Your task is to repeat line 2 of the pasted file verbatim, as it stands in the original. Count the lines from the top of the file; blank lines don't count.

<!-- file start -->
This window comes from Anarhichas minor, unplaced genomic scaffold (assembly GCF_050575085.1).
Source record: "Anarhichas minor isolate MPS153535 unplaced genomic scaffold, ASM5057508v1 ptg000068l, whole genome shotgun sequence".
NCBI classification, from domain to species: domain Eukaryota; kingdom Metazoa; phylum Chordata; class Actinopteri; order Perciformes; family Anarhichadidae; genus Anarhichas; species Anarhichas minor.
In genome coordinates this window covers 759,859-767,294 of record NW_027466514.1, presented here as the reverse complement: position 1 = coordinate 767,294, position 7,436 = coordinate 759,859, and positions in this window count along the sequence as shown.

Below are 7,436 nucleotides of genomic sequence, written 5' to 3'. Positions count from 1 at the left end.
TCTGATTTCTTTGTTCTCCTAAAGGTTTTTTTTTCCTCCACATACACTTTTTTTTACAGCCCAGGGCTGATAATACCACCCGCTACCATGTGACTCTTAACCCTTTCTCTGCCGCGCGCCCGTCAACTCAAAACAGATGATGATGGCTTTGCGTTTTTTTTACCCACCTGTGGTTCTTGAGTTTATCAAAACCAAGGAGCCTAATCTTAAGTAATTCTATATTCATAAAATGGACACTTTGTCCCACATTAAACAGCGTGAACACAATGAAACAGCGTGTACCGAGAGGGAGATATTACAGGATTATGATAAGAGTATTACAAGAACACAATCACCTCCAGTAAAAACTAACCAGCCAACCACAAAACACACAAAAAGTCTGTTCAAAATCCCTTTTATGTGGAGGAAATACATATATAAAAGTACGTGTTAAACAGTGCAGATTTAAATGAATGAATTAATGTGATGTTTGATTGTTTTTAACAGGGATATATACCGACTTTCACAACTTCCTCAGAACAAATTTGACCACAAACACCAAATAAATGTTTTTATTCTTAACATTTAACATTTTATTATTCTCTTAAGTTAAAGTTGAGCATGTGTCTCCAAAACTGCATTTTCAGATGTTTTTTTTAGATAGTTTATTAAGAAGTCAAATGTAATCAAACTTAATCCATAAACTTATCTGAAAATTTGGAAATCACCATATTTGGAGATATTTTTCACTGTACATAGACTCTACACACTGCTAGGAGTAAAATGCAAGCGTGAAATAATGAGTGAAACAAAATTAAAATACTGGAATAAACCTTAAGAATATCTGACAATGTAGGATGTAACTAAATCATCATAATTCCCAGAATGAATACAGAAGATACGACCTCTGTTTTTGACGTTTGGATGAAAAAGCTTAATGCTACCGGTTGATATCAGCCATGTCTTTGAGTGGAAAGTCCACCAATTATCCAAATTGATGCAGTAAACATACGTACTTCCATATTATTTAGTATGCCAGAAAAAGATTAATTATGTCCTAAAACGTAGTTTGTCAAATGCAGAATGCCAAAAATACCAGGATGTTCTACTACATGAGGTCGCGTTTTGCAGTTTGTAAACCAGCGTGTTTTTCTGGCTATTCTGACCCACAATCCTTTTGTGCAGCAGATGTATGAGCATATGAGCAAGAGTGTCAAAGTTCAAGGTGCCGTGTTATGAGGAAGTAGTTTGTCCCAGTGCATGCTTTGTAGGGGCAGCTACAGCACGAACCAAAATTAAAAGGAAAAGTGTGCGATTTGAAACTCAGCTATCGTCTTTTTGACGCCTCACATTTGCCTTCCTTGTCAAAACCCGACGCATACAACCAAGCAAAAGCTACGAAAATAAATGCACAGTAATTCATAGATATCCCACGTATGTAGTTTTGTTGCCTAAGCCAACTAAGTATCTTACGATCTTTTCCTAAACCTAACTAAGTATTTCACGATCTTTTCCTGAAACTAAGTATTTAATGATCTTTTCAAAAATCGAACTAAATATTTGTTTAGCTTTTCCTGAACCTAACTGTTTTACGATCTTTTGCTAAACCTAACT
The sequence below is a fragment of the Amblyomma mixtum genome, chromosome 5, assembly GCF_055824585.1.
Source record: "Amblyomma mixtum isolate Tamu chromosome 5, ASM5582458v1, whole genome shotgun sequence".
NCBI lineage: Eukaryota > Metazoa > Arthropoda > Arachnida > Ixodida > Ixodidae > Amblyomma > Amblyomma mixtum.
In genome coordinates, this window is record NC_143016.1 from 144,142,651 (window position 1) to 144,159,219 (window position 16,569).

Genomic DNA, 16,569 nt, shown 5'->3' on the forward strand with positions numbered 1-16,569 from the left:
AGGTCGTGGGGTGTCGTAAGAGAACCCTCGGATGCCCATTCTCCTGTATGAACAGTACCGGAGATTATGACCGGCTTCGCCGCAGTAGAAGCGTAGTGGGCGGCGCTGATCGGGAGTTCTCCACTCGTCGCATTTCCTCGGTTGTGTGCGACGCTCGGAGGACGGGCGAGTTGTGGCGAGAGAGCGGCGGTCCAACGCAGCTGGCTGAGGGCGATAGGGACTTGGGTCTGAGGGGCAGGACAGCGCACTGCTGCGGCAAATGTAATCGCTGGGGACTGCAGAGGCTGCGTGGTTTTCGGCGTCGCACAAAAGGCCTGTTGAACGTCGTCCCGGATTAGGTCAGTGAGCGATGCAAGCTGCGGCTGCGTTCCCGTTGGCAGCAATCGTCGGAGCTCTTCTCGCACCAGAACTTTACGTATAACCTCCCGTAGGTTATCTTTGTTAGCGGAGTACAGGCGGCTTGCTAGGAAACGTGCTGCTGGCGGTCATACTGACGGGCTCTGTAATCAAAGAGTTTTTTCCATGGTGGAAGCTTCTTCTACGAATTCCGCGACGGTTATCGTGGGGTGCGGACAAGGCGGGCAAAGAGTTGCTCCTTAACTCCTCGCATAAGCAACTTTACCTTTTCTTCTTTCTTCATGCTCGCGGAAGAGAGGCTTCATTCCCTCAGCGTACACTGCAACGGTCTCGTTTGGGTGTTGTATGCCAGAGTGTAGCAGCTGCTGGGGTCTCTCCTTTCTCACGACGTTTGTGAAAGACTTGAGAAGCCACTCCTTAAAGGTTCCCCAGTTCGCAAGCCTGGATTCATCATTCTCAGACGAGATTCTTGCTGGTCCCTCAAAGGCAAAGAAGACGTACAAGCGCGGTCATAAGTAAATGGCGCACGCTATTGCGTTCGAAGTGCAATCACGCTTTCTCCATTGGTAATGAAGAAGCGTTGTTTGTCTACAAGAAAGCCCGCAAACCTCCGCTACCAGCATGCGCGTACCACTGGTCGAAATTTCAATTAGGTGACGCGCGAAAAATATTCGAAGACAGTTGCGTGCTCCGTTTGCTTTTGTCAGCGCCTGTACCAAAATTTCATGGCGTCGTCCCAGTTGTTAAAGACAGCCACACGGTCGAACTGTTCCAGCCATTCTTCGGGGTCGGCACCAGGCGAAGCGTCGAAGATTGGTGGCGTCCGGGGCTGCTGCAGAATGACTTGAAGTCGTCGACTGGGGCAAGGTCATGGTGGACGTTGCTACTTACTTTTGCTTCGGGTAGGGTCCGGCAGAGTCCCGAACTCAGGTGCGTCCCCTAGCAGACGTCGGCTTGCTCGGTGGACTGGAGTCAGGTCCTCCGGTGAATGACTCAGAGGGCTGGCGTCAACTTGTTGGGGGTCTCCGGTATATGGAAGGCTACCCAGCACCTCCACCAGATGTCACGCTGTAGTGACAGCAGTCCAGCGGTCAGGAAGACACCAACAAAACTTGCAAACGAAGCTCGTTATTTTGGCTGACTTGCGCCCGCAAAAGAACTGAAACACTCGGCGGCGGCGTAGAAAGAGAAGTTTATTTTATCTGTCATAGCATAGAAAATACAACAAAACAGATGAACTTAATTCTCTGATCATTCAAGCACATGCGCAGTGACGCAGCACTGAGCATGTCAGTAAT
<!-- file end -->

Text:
Source record: "Anarhichas minor isolate MPS153535 unplaced genomic scaffold, ASM5057508v1 ptg000068l, whole genome shotgun sequence".